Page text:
I'm a Southern gal, but that doesn't mean that I am not willing to learn how things are done elsewhere. Sometimes you learn a thing or two about a thing or two. And now the Japanese are teaching me about making bread.
Yes, you heard me. But this is different.
This is making bread from wild yeast fruit water.
Southerners are nothing if not wild and, er, fruity. And honestly, with all the beer ingested per capita below the Mason-Dixon line, we're pretty yeasty, too. So maybe this ain't so much of a stretch.
It started like this:
Those are grapes from my local farmers' market in water with a little bit of Trader Joe's Organic Agave Sweetener in it. I didn't much like the sweetener for general use, so I decided to use it in the making of my yeast water. I also added some tangerine peel from the tree out back. It had just rained, so most of the pollution had presumably been washed away. (and yes, that's a used Tequila bottle. Mexico can't be bad. It makes tequila. Besides, they're more Southerly than us, which makes them Southern. 'nuff said.)
The idea is that yeast grows on all living plants, so you want to capture them. Yeast exists naturally on all fruits and grains. Yeasts on grapes do the heavy lifting to make wine. The yeast on apples makes cider. Commercial yeast is really yeast from grains that proved itself amenable to cultivation and shipping. Like most commercial endeavors, the point is to sell stuff, so the selling point of commercial yeast is reliability. It reliably raises bread. It also reliably tastes somewhat like cardboard, but you can get it everywhere, and it raises the bread. It also raises bread FAST, and we humans like it fast nowadays.
There's something like 100,000 times more yeast cells in a gram of commercial yeast than in a gram of this yeast water, but given time, this yeast water will do the same thing commercial yeast does - raise bread. The main difference is that THIS bread will have good flavor. You just have to wait a minute for it to work.
Commercial yeast and chemical leaveners are relatively new. Humans have been baking leavened bread for thousands of years, and this is one of the methods. The other popular ancient method is levain (pronounced Luh-VAN. That's French, see.), which is flour and water allowed to ferment. The yeast that was on the grains got mixed into the flour as it was ground, so the yeast is still there. The yeast grows and the mix is thrown in with other flour and water to make bread. The Egyptians did it this way, too.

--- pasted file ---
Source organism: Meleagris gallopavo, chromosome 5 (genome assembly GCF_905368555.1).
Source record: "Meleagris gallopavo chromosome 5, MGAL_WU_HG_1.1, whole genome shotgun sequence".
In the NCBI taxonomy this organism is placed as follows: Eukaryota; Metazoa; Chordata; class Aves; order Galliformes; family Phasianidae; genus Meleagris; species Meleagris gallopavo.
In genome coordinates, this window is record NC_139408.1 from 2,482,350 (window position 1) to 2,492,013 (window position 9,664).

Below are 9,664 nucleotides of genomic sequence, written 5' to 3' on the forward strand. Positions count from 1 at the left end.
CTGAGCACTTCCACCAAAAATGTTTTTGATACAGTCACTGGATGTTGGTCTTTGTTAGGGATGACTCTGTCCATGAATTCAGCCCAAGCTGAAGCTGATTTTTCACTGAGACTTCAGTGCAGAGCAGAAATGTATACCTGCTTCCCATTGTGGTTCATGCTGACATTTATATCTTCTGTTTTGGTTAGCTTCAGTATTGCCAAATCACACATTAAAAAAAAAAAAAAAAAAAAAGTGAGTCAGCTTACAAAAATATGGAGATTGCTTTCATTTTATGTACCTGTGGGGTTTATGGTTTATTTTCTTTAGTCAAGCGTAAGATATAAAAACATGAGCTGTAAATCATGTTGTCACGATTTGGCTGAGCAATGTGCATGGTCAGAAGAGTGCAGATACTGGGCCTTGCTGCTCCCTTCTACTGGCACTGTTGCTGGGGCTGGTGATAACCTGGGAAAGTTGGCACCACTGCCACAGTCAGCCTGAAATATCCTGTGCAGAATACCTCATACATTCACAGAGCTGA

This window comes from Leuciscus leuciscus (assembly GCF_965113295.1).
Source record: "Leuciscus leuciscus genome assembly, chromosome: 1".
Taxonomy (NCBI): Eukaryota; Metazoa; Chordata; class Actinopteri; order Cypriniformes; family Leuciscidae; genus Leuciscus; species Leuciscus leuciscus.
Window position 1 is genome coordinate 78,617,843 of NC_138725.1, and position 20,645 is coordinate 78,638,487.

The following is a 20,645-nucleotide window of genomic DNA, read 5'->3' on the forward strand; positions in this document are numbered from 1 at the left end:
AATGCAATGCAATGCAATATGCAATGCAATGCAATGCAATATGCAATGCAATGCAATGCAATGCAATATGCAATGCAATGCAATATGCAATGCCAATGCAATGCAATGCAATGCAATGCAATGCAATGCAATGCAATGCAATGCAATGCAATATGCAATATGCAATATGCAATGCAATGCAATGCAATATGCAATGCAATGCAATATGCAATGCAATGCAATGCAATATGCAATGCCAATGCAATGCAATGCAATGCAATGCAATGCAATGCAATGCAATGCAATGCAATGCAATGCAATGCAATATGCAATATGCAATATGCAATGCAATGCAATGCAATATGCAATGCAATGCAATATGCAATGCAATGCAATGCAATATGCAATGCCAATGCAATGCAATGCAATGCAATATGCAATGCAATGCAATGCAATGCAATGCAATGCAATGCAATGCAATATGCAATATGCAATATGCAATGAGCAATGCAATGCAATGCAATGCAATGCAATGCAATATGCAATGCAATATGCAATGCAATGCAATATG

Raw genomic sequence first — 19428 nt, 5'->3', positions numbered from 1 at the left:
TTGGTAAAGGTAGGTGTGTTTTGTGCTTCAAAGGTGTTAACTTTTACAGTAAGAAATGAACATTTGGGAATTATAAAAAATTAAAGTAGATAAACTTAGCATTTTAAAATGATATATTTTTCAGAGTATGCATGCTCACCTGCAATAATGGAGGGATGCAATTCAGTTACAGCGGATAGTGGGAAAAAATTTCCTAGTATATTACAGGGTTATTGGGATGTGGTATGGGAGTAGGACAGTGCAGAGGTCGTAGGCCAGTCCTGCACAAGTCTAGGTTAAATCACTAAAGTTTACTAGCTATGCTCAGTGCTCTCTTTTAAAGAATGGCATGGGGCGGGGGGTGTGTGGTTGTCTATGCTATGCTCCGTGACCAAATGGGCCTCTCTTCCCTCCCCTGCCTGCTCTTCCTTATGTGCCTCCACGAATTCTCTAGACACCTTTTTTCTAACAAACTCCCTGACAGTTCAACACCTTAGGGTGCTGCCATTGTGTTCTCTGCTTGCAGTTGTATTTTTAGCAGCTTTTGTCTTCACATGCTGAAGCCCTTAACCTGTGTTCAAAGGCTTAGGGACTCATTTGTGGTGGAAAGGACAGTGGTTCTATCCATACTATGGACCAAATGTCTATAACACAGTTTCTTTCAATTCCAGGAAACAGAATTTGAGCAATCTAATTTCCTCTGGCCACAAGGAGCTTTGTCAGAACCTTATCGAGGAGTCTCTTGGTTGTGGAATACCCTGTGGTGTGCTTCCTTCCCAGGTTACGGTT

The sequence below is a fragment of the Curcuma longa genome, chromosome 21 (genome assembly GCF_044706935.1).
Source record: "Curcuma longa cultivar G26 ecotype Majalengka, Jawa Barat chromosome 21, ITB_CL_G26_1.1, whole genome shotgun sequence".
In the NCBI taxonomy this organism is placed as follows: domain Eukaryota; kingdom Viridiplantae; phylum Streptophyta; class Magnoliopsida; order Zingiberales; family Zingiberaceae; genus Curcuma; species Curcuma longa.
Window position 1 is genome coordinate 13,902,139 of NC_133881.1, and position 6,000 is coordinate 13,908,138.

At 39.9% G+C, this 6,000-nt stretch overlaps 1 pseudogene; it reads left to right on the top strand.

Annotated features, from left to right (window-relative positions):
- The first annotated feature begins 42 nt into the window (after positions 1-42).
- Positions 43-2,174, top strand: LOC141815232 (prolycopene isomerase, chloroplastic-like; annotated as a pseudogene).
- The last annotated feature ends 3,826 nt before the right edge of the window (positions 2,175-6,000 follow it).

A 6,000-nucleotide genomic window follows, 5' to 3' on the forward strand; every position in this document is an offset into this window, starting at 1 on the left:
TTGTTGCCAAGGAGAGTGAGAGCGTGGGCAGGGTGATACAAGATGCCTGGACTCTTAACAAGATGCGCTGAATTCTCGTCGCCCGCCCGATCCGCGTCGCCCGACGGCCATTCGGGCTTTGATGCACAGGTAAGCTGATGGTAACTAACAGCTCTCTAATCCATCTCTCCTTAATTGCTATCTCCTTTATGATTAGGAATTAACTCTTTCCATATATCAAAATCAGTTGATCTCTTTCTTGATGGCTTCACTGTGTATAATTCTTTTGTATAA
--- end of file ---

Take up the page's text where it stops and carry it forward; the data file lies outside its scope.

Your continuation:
So, this is the Japanese method. You can use fresh fruits, dried (unsulphured) fruits, veggies, grains, or even tea leaves. That's right, tea leaves. You can imagine my delight at the thought of raising bread with sweet tea. :D
So, after a couple days, my fruity water looked like this:
Note the traditional levain next to it. I killed that one. :( Beware leaving your yeast starters on top of the stove. They're like to die when you heat up your oven.
So, I used the yeast water along with a little King Arthur White Whole Wheat flour and King Arthur All Purpose (NOT an endorsement! This was cheapish, middling quality, and readily available at Trader Joe's. It is neither organic nor stone-ground. BAD! It is unbleached and unbromated, which is good. An organic version is available on their website.) flour, a little Penzey's French Grey Sea Salt (YES! this is an endorsement! Buy EVERYTHING this company has to offer! Download their catalog and drool!), and got this:
Danged if it weren't tasty! Here's the recipe I used. You'll need to proceed to the next post to get the full recipe
Since I'm a perfectionist Southern cook, I am allowed to chide myself for not achieving a higher rise, more open crumb, or better slashing. I'm also allowed to wail about the burnt bottom crust. I also put that in so you don't feel so bad if you mess it up, too. To be fair, this was attempt #3. Y'all will laugh when you see pictures of the next one!
So, I've made some more, and I'll post photos from those soon. Meanwhile, do head over to Wao's Blog. It's called Bread and Original Yeast. It's her fine writing that made me join this mania. I've searched quite a bit and not seen any site in English that explains this method other than hers. If you want to know how to begin, just head back to the beginning of this blog to the February 2008 posts. Be sure to comment and let her know why you dropped by. She's real sweet about answering questions.
She also posted info on the wonderful site called The Fresh Loaf. I love their forum. I found most other baking information that I needed, such as dough slashing methods, how to knead, and what the heck is a couche on there. Nice folks.
I'll work on my levain, and I'll keep working on my bread. Meanwhile, stay tuned. I hear tell of a friend who needs help leaning how to cook, and I reckon I'll oblige.
Y'all have a nice day, now.